Jacksonville city leaders take issue with FEMA study on flooding

All of downtown now considered a flood area.

JACKSONVILLE, N.C. (WNCT) – FEMA is conducting its first study of the North Carolina coast’s risk of flooding since 1980.

The study is producing new flood maps for much of eastern Carolina.

Jacksonville is affected the most, with all of downtown now considered a flood area.

An additional 866 structures in the downtown area will be in the new flood zones. Most of them are houses along Court Street.

There’s also a change in flood level elevation for structures in the pre-existing maps.

“The maps are going from, in some cases, zero to 10 feet. In other areas, from four to ten feet,” explained Ryan King, planning and permitting administrator. “So we’ve seen an increase in the storm surge.”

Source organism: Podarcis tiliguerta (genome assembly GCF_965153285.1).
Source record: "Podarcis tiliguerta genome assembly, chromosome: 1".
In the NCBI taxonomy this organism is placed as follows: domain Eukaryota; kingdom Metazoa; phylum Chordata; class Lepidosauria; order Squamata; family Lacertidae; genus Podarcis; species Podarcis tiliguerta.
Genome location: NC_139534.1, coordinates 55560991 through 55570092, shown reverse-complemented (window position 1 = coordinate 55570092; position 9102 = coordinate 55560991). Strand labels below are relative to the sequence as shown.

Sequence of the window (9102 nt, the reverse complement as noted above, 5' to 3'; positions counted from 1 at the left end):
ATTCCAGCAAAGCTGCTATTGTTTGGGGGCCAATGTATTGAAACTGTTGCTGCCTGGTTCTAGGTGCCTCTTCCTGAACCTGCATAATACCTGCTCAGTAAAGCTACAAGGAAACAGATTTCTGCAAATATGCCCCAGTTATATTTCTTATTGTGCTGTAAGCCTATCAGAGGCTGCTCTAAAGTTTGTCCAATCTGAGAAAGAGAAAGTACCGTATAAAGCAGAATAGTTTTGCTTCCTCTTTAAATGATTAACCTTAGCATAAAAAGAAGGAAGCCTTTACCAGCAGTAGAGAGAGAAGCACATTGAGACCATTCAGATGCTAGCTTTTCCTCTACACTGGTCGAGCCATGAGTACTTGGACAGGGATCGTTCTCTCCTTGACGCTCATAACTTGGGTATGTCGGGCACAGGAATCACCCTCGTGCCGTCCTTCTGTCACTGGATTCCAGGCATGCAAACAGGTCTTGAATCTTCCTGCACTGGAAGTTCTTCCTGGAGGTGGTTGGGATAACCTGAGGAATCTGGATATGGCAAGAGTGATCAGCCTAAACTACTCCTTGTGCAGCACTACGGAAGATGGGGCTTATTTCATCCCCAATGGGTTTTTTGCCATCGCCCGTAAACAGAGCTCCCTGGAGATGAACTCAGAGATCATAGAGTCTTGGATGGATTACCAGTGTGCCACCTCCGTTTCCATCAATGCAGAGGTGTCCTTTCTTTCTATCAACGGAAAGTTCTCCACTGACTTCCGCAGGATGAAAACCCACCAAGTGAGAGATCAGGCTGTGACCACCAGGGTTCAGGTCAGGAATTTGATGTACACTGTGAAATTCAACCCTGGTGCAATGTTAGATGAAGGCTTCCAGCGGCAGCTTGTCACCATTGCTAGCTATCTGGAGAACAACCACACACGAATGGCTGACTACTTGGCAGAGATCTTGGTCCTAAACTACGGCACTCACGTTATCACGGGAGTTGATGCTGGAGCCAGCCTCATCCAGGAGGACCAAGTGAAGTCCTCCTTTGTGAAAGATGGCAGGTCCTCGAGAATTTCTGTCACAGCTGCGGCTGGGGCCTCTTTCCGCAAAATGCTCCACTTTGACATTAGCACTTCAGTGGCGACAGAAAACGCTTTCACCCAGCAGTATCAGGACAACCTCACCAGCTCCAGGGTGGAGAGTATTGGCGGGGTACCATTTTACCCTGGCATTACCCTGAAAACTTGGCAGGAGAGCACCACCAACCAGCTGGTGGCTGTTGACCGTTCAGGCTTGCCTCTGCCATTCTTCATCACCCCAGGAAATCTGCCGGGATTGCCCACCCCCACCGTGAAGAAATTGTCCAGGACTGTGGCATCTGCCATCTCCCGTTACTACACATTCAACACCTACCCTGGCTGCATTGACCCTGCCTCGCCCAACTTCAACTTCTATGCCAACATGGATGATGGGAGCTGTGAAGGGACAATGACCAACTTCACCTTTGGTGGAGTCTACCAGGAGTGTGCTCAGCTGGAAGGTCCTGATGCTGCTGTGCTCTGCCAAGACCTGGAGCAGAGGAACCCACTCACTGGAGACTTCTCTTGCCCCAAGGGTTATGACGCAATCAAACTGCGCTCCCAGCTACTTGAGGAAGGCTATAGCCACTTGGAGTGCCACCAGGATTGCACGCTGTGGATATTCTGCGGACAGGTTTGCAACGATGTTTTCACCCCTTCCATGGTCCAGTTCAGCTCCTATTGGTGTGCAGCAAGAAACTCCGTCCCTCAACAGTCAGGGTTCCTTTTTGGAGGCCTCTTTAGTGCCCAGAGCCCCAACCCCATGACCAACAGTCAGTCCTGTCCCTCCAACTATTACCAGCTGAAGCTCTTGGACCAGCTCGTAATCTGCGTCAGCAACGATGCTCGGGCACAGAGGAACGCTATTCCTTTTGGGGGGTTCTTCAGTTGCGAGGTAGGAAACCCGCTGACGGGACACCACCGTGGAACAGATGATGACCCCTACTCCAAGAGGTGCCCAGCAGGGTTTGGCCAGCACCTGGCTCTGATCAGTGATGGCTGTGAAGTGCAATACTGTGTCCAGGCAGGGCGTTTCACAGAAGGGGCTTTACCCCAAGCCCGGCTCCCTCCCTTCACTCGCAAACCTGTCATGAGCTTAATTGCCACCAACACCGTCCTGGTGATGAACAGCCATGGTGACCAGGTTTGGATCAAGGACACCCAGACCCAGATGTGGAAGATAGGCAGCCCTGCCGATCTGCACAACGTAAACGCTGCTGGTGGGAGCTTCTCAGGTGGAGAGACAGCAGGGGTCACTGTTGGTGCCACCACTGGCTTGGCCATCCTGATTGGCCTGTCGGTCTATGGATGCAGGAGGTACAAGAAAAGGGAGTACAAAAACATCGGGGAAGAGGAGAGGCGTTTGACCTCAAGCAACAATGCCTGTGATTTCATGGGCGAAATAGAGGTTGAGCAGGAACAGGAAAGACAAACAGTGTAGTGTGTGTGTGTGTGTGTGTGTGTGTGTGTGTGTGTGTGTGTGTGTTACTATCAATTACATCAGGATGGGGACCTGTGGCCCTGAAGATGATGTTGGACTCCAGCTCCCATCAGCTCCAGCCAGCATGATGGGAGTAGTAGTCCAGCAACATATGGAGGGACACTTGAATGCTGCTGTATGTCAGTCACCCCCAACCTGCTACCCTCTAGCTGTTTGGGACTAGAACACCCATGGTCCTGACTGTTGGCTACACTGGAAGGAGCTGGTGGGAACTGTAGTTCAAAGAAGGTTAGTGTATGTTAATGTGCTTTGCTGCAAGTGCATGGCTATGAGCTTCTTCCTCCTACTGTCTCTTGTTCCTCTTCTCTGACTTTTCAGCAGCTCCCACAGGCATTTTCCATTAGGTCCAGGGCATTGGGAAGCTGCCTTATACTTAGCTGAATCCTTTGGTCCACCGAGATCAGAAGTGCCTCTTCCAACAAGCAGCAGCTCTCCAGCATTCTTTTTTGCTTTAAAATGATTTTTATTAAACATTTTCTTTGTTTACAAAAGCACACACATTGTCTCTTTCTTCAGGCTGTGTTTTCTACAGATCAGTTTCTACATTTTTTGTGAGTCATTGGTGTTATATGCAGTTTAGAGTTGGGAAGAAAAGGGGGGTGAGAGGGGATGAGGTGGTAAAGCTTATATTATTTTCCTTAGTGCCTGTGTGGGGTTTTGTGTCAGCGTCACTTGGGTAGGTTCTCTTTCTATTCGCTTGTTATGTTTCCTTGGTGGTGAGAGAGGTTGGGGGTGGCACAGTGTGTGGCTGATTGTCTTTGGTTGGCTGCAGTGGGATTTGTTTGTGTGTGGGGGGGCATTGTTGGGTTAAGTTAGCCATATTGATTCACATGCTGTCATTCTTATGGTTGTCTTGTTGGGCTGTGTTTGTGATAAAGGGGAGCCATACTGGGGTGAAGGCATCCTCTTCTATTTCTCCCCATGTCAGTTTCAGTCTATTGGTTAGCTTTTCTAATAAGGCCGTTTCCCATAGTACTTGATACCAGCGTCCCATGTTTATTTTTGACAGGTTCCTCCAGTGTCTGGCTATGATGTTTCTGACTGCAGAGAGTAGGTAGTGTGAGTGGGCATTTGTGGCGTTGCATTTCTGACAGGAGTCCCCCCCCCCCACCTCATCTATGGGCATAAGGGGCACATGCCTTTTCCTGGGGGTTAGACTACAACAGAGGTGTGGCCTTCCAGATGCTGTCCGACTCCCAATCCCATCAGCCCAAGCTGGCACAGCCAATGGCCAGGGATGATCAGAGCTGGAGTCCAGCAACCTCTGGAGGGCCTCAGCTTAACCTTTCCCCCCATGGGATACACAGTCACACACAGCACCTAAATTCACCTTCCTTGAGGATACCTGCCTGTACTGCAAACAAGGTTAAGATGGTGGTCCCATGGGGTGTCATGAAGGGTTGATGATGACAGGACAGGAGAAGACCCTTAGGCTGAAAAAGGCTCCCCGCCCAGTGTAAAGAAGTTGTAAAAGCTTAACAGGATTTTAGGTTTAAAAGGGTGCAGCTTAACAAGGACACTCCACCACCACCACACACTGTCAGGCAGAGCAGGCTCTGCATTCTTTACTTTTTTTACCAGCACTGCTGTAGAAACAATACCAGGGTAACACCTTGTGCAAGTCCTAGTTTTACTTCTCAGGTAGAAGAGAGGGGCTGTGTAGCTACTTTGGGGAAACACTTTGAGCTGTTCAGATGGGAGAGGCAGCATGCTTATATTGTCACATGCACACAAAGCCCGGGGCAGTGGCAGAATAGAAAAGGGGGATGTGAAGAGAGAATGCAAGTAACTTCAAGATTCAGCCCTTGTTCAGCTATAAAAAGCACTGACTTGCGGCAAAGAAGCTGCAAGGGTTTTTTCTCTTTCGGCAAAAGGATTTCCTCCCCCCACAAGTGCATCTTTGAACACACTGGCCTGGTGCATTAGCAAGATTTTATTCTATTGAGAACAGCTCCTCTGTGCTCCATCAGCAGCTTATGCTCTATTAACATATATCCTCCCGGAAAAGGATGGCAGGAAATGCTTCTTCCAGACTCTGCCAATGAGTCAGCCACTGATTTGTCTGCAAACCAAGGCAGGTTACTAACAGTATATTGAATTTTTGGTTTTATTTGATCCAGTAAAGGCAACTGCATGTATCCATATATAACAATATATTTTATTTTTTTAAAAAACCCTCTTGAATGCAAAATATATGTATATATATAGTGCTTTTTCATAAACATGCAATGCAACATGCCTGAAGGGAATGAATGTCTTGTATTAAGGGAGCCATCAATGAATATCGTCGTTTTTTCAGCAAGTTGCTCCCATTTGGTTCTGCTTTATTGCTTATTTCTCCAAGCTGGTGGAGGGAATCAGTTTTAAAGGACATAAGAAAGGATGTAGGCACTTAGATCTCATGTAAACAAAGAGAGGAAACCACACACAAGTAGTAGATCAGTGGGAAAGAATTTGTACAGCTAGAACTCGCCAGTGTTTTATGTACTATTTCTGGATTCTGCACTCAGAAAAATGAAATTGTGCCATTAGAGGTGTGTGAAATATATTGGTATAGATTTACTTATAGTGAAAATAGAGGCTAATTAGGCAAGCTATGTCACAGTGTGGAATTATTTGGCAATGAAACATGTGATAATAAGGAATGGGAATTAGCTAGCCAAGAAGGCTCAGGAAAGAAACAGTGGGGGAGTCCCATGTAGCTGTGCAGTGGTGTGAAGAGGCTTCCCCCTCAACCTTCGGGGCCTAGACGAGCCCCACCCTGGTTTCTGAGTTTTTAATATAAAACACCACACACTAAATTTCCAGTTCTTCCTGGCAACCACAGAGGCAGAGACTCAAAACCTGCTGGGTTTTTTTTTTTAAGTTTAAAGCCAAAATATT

The new maps were built using areal views. It’s where city officials say the problem began.

“They used four named storm systems and one of those was hurricane Fran and the model identifies that with a storm surge of 8 feet and we didn’t see about 8 foot of water,” said King. “We saw about 6 feet of water.”

For homeowners living in the new zones, expenses could soon add up.

“It definitely will change which lots can be built on, methods that they build,” said Ron Massey, Jacksonville Deputy City Manager. “Along the coast, houses are built in such a way that the living areas aren’t within the potential flood zone areas.”

Then, there’s flood insurance premiums.

“For those that don’t currently have flood insurance, because they’re not required to have any, to all of a sudden have to have flood insurance at $14,000 a year is going to be very costly,” said Massey.

FEMA’s new maps were released in June.

The city is working now to complete its surveys in time to contest any discrepancies.

Currently, Jacksonville requires all structures to be built with a base floor elevation of three feet above the flood level.

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